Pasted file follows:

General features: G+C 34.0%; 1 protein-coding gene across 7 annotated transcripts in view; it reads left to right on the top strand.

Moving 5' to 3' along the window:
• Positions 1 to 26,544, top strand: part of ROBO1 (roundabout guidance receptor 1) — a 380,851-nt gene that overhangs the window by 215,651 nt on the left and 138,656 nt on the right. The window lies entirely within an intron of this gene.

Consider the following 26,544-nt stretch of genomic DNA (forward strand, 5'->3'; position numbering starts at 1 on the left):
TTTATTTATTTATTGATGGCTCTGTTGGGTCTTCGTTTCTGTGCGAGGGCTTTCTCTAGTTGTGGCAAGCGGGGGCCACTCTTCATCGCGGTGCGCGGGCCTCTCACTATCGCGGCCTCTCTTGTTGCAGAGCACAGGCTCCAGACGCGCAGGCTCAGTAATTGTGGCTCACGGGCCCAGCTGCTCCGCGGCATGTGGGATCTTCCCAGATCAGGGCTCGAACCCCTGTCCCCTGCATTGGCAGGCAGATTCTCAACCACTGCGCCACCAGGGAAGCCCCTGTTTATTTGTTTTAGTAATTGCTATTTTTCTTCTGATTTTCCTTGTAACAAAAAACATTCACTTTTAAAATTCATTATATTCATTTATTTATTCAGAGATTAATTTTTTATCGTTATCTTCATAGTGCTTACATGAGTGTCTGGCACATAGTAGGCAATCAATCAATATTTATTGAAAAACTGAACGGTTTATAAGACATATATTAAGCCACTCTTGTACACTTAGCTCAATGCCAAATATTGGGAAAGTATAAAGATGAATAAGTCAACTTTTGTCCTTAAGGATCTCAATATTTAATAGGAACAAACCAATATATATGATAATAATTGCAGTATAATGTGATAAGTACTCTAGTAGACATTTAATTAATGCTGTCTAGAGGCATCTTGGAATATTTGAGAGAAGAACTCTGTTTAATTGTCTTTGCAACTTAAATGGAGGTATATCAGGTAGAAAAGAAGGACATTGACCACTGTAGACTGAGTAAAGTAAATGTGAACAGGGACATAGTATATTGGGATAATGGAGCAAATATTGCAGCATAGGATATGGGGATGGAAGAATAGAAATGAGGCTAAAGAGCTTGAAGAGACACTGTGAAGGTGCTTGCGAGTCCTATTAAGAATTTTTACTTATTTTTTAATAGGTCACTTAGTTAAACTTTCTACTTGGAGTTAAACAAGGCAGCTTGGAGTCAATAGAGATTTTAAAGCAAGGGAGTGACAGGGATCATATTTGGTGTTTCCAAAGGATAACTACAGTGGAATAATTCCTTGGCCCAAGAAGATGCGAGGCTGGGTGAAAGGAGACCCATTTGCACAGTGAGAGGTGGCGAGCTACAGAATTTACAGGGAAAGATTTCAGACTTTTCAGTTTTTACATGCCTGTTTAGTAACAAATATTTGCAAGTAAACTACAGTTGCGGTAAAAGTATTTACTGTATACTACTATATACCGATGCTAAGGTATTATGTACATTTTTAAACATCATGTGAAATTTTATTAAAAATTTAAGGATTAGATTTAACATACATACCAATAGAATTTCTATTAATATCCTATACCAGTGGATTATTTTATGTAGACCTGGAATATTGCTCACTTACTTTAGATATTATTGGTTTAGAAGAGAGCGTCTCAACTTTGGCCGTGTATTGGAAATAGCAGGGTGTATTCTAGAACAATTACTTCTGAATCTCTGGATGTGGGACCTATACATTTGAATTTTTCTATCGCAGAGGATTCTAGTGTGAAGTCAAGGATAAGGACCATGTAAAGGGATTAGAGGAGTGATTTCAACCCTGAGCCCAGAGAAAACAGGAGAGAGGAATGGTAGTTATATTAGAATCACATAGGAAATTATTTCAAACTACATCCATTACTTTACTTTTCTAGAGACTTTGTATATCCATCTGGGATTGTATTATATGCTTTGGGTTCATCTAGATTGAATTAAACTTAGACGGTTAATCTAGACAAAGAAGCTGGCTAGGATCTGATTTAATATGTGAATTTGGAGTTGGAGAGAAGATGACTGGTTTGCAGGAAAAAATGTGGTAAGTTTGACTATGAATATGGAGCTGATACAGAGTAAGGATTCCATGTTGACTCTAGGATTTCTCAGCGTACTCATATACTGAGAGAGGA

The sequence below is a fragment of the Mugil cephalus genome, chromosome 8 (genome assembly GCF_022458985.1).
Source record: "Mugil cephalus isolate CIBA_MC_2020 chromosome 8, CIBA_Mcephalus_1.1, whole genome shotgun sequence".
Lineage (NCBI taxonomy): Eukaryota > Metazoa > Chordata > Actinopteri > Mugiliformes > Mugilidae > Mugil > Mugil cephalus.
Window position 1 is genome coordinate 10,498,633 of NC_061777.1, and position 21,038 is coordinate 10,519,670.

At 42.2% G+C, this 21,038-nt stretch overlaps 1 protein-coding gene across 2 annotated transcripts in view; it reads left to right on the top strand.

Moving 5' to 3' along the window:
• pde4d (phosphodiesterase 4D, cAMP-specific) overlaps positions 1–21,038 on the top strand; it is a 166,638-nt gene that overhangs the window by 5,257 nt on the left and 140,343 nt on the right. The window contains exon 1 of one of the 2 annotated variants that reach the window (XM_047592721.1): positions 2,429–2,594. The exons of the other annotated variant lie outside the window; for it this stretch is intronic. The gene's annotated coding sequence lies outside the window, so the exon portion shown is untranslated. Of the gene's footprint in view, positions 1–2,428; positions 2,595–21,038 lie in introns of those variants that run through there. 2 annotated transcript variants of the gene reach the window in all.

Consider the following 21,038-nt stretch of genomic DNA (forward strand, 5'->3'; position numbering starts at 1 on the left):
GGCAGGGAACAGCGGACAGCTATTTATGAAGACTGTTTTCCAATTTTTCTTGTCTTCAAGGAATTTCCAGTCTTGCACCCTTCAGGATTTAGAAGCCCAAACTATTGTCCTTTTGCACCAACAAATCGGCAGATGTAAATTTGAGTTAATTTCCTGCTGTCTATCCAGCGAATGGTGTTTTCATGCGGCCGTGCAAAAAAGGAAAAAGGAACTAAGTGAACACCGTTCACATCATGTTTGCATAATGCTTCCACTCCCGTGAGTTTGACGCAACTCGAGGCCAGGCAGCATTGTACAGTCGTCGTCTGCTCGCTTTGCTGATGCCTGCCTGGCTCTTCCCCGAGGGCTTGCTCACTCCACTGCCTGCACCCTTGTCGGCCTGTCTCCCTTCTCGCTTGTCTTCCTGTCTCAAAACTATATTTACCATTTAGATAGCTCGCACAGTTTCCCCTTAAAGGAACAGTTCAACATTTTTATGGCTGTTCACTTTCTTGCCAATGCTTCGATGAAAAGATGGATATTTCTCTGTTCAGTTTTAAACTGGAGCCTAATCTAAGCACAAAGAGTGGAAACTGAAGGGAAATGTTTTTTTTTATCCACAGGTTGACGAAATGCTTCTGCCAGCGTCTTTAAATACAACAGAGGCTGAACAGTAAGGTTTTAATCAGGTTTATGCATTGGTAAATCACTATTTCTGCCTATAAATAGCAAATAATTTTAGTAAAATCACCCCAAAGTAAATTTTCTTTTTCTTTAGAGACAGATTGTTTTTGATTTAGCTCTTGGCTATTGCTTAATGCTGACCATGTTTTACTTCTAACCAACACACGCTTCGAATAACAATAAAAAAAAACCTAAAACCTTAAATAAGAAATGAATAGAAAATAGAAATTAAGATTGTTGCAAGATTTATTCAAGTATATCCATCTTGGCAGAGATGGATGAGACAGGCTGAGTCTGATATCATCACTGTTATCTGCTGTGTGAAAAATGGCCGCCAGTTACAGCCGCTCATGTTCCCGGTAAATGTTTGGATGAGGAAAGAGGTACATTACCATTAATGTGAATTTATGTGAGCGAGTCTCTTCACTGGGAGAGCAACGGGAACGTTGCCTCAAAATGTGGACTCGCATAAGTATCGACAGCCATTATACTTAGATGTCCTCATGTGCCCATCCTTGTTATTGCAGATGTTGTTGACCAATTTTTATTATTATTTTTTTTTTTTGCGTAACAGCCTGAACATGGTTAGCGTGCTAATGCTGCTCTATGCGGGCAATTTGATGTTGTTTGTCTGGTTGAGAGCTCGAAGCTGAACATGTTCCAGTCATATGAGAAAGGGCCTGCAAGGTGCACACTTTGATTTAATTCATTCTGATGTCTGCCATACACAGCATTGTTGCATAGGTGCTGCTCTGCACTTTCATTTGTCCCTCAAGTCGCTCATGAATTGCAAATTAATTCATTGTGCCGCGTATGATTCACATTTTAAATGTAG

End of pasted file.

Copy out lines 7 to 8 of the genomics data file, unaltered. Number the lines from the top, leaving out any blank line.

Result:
Source record: "Mugil cephalus isolate CIBA_MC_2020 chromosome 8, CIBA_Mcephalus_1.1, whole genome shotgun sequence".
Lineage (NCBI taxonomy): Eukaryota > Metazoa > Chordata > Actinopteri > Mugiliformes > Mugilidae > Mugil > Mugil cephalus.